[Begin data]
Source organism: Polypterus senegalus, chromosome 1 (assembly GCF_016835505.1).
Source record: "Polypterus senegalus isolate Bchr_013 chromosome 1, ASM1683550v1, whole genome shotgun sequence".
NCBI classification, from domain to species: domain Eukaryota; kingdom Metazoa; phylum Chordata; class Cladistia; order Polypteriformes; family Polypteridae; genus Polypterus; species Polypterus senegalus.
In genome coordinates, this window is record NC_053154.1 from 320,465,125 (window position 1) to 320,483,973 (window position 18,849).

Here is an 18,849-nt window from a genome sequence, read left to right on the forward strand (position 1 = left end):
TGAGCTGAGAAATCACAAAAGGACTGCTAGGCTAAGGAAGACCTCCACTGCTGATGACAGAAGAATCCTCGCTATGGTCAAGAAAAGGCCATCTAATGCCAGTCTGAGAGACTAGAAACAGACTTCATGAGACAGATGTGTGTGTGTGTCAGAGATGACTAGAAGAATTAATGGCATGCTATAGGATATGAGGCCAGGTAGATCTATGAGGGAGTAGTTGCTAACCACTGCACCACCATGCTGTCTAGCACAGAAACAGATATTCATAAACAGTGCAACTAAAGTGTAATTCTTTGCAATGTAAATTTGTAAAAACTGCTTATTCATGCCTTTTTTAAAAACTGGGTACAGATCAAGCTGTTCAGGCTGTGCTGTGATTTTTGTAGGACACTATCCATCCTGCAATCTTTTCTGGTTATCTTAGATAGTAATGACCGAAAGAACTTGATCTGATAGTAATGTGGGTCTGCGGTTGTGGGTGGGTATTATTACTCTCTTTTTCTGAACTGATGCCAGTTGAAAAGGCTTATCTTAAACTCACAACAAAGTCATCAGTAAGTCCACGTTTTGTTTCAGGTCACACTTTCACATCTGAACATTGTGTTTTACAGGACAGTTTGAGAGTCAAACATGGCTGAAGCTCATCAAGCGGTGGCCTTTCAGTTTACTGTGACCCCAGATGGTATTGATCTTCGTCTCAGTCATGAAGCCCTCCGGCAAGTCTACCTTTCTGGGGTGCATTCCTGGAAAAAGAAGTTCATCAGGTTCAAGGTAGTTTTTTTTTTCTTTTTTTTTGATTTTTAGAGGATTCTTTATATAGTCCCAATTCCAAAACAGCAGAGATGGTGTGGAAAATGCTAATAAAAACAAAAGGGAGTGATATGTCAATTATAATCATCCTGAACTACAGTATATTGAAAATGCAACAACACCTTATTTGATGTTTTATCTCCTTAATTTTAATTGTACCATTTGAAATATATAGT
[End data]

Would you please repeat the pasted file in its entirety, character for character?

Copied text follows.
Source organism: Polypterus senegalus, chromosome 1 (assembly GCF_016835505.1).
Source record: "Polypterus senegalus isolate Bchr_013 chromosome 1, ASM1683550v1, whole genome shotgun sequence".
NCBI classification, from domain to species: domain Eukaryota; kingdom Metazoa; phylum Chordata; class Cladistia; order Polypteriformes; family Polypteridae; genus Polypterus; species Polypterus senegalus.
In genome coordinates, this window is record NC_053154.1 from 320,465,125 (window position 1) to 320,483,973 (window position 18,849).

Here is an 18,849-nt window from a genome sequence, read left to right on the forward strand (position 1 = left end):
TGAGCTGAGAAATCACAAAAGGACTGCTAGGCTAAGGAAGACCTCCACTGCTGATGACAGAAGAATCCTCGCTATGGTCAAGAAAAGGCCATCTAATGCCAGTCTGAGAGACTAGAAACAGACTTCATGAGACAGATGTGTGTGTGTGTCAGAGATGACTAGAAGAATTAATGGCATGCTATAGGATATGAGGCCAGGTAGATCTATGAGGGAGTAGTTGCTAACCACTGCACCACCATGCTGTCTAGCACAGAAACAGATATTCATAAACAGTGCAACTAAAGTGTAATTCTTTGCAATGTAAATTTGTAAAAACTGCTTATTCATGCCTTTTTTAAAAACTGGGTACAGATCAAGCTGTTCAGGCTGTGCTGTGATTTTTGTAGGACACTATCCATCCTGCAATCTTTTCTGGTTATCTTAGATAGTAATGACCGAAAGAACTTGATCTGATAGTAATGTGGGTCTGCGGTTGTGGGTGGGTATTATTACTCTCTTTTTCTGAACTGATGCCAGTTGAAAAGGCTTATCTTAAACTCACAACAAAGTCATCAGTAAGTCCACGTTTTGTTTCAGGTCACACTTTCACATCTGAACATTGTGTTTTACAGGACAGTTTGAGAGTCAAACATGGCTGAAGCTCATCAAGCGGTGGCCTTTCAGTTTACTGTGACCCCAGATGGTATTGATCTTCGTCTCAGTCATGAAGCCCTCCGGCAAGTCTACCTTTCTGGGGTGCATTCCTGGAAAAAGAAGTTCATCAGGTTCAAGGTAGTTTTTTTTTTCTTTTTTTTTGATTTTTAGAGGATTCTTTATATAGTCCCAATTCCAAAACAGCAGAGATGGTGTGGAAAATGCTAATAAAAACAAAAGGGAGTGATATGTCAATTATAATCATCCTGAACTACAGTATATTGAAAATGCAACAACACCTTATTTGATGTTTTATCTCCTTAATTTTAATTGTACCATTTGAAATATATAGT